Membership Growth Helps Increase All Association Products and Services


The famous quote from John F. Kennedy, “a rising tide lifts all boats,” certainly applies to membership.
In our soon to be released Membership Marketing Benchmarking Report, we cross-tabulated organizations that reported an increase in membership numbers to the outcomes that they were experiencing in other areas of the association. 
When we compare associations who saw a decrease or no change in membership over the past year to associations reporting growth in membership, we see associations with increasing membership reporting better performance in many categories.  
Here are the associations reporting increases in a category -- like meeting attendance or volunteerism -- broken out by the percentage who had memberships that Increased/Unchanged/ Decreased). 
·        Attendance at annual conference/trade show (55% vs. 45% and 34% respectively)
·        Attendance at professional development meetings (52% vs. 38% and 33%)
·        Attendance of webinars (70% vs. 45% and 54%)
·        Volunteerism (37% vs. 30% and 17%)
·        Number of members who acquire or maintain certification (59% vs. 42% and 36%)
·        Purchase of non-dues products (45% vs. 24% and 25%)
·        Purchase of non-dues services (46% vs. 28% and 17%)
·        Number of visits to members-only section of website (61% vs. 48% and 36%)
Fundamentally, for most associations, members are the driving force behind attendance, volunteerism, and purchases.  Members pay the association to be customer.  A growing and thriving member base contributes revenue and time to all areas of an association.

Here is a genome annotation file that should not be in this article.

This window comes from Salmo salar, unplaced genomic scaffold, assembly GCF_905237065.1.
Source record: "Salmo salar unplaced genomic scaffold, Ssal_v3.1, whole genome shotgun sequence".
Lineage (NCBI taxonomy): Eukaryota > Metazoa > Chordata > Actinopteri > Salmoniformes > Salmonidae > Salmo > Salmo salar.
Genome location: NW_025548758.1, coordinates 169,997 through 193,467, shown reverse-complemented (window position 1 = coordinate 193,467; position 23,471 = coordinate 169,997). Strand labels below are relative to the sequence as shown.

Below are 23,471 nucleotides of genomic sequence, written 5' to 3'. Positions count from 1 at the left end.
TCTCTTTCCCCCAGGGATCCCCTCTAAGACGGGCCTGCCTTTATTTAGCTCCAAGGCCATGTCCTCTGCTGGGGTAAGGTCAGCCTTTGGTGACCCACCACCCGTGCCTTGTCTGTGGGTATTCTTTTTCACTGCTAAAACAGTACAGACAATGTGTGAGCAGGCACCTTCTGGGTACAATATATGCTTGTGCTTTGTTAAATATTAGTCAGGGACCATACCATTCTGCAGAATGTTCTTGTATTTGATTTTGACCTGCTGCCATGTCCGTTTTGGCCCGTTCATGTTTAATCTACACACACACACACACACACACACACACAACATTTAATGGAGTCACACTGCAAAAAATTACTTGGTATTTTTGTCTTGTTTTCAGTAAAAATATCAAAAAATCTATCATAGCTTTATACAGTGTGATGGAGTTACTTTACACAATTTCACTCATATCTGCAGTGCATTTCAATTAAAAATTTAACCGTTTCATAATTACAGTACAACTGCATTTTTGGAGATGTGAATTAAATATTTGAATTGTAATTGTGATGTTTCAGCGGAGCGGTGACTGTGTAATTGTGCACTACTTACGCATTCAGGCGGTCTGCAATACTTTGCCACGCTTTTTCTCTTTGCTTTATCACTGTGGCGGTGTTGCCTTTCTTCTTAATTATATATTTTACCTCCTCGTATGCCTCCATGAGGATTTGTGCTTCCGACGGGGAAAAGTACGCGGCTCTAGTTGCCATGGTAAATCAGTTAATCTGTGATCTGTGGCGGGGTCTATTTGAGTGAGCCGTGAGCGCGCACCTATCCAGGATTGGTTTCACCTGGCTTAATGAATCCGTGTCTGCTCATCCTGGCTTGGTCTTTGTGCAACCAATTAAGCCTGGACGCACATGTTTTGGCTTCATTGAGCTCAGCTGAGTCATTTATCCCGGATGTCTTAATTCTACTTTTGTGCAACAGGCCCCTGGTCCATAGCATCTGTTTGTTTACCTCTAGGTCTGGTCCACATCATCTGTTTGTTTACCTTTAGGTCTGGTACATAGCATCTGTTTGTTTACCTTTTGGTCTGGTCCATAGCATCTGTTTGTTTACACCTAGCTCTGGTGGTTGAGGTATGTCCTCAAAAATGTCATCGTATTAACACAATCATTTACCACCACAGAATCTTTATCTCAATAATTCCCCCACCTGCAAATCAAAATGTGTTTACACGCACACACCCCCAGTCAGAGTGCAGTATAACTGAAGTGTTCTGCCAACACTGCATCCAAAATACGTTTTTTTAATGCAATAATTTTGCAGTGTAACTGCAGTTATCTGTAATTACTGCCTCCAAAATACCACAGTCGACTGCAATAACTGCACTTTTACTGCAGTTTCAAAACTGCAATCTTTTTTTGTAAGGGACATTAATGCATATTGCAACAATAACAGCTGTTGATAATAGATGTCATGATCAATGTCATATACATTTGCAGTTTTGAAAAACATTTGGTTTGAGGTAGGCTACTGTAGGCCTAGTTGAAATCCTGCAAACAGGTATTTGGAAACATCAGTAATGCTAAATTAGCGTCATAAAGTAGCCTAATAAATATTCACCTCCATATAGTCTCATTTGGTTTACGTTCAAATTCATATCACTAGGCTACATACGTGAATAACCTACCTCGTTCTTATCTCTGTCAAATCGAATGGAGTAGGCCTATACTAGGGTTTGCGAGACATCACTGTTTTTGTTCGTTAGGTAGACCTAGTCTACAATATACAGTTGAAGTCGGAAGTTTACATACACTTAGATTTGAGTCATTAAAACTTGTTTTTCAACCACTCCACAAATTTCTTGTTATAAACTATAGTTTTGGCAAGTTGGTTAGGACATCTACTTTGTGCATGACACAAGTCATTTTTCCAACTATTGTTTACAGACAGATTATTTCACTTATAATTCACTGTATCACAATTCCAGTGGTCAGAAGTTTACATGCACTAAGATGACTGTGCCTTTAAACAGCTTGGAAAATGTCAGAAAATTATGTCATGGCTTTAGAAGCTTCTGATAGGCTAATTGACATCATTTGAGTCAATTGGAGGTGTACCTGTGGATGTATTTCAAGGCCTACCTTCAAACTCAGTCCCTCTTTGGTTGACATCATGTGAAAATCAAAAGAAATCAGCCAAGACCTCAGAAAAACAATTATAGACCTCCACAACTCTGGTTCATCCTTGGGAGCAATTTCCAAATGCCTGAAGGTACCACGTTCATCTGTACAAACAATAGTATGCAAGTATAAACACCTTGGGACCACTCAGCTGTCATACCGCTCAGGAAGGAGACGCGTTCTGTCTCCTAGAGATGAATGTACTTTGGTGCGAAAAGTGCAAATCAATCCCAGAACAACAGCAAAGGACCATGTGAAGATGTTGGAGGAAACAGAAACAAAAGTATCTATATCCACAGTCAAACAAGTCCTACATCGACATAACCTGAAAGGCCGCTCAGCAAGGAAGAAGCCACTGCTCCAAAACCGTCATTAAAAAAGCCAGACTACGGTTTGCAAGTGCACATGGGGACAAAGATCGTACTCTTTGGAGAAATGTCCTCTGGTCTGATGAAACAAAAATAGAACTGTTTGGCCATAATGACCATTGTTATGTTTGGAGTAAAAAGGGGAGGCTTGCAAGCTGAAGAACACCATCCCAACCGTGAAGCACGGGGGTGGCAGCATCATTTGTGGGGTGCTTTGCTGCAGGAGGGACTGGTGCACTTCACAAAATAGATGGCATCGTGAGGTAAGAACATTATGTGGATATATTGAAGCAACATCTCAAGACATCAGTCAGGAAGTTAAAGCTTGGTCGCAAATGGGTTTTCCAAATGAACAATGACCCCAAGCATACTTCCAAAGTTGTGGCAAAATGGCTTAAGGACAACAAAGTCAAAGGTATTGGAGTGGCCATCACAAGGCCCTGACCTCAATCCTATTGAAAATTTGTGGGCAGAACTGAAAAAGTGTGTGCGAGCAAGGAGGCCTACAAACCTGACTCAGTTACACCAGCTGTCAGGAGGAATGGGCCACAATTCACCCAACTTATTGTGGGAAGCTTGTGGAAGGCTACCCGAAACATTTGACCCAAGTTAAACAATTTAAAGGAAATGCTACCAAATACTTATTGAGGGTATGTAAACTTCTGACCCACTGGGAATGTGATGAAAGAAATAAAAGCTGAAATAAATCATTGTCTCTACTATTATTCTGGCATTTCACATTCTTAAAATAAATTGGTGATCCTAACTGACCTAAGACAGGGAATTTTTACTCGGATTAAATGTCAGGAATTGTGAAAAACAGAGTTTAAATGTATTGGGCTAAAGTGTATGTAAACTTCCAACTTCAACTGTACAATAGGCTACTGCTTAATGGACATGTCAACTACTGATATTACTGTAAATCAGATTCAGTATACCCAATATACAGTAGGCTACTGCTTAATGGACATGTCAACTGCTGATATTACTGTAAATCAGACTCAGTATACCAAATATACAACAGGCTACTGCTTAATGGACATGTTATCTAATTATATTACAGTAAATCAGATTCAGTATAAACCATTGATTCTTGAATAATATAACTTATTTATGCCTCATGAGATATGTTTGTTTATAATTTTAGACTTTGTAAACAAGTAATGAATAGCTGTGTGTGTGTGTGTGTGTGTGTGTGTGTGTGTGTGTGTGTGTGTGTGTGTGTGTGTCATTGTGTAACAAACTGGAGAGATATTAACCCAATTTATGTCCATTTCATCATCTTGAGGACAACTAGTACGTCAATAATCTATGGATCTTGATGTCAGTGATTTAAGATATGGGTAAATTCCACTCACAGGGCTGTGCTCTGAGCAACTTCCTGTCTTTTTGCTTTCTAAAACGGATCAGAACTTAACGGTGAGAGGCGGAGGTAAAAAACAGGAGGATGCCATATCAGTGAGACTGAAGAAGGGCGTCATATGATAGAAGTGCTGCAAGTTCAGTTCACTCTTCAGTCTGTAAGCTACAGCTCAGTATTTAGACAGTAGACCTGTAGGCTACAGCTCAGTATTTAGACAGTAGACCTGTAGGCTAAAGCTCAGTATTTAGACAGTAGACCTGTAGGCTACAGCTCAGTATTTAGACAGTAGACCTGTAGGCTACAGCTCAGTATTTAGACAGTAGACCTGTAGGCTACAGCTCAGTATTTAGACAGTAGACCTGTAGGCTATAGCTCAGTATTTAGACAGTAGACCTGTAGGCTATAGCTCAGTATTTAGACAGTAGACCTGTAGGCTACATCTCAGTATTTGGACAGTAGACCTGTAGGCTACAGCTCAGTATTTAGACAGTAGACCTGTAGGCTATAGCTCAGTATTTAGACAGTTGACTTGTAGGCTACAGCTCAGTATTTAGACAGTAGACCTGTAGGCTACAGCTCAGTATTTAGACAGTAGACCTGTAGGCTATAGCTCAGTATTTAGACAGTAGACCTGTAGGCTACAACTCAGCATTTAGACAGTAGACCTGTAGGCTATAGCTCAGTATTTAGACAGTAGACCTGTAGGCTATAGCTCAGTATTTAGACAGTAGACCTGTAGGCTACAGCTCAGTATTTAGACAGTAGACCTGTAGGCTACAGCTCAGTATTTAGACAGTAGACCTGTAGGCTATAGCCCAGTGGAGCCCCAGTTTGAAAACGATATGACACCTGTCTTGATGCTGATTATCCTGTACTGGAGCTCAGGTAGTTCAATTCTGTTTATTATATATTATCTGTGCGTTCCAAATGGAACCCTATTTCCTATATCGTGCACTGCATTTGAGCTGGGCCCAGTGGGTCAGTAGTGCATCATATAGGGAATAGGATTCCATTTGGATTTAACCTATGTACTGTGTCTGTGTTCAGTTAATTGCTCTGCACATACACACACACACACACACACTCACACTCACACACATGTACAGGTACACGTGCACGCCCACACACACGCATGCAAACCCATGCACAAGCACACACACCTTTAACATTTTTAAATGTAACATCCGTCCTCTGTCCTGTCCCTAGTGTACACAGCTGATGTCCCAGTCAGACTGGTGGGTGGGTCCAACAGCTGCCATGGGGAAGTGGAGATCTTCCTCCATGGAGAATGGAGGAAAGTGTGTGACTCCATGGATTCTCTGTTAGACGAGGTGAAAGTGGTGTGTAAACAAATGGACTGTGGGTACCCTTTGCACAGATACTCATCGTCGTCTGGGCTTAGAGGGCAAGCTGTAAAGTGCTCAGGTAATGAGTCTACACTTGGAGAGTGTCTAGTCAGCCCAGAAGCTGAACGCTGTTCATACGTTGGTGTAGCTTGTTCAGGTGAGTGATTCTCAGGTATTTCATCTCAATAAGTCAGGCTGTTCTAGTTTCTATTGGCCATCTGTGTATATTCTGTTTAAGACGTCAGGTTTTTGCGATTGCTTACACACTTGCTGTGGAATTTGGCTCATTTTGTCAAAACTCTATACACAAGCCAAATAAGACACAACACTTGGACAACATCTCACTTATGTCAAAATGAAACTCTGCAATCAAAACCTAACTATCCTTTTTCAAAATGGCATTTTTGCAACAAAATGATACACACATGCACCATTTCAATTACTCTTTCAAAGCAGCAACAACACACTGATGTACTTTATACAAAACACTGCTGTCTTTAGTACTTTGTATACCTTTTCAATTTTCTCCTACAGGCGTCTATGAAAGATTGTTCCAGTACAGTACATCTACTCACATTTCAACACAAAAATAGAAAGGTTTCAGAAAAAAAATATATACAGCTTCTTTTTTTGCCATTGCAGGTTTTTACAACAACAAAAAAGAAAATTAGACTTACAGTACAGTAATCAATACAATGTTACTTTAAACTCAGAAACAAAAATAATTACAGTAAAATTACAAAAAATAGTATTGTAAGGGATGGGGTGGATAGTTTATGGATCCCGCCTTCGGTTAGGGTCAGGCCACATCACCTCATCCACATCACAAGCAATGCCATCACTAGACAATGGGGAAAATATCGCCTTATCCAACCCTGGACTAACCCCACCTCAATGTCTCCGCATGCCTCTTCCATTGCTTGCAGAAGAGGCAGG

2 comments:

Scott Oser said...

Hi Tony,

This is good information. I agree that in the large majority of associations the members are the primary purchasers of products and services. Therefore it makes sense that growth in membership will correlate to growth in sales of products and services. You and I have discussed causation and correlation many times and I know that your findings suggest correlation, not causation. That said, I wonder if this correlation is so strong because associations don't do an effective job of marketing their products and services to non-members. Just something to think about.....

Scott

Tony Rossell said...

Scott -- As always, I appreciate your comments. Yes, there are a number of ways you can look at the data. Another way to look at it is perhaps associations that produce terrific products and services encourages members to join. However, I feel that membership growth tends to correlate with so many different positive outcomes that there is a good chance that it is the driving force. Tony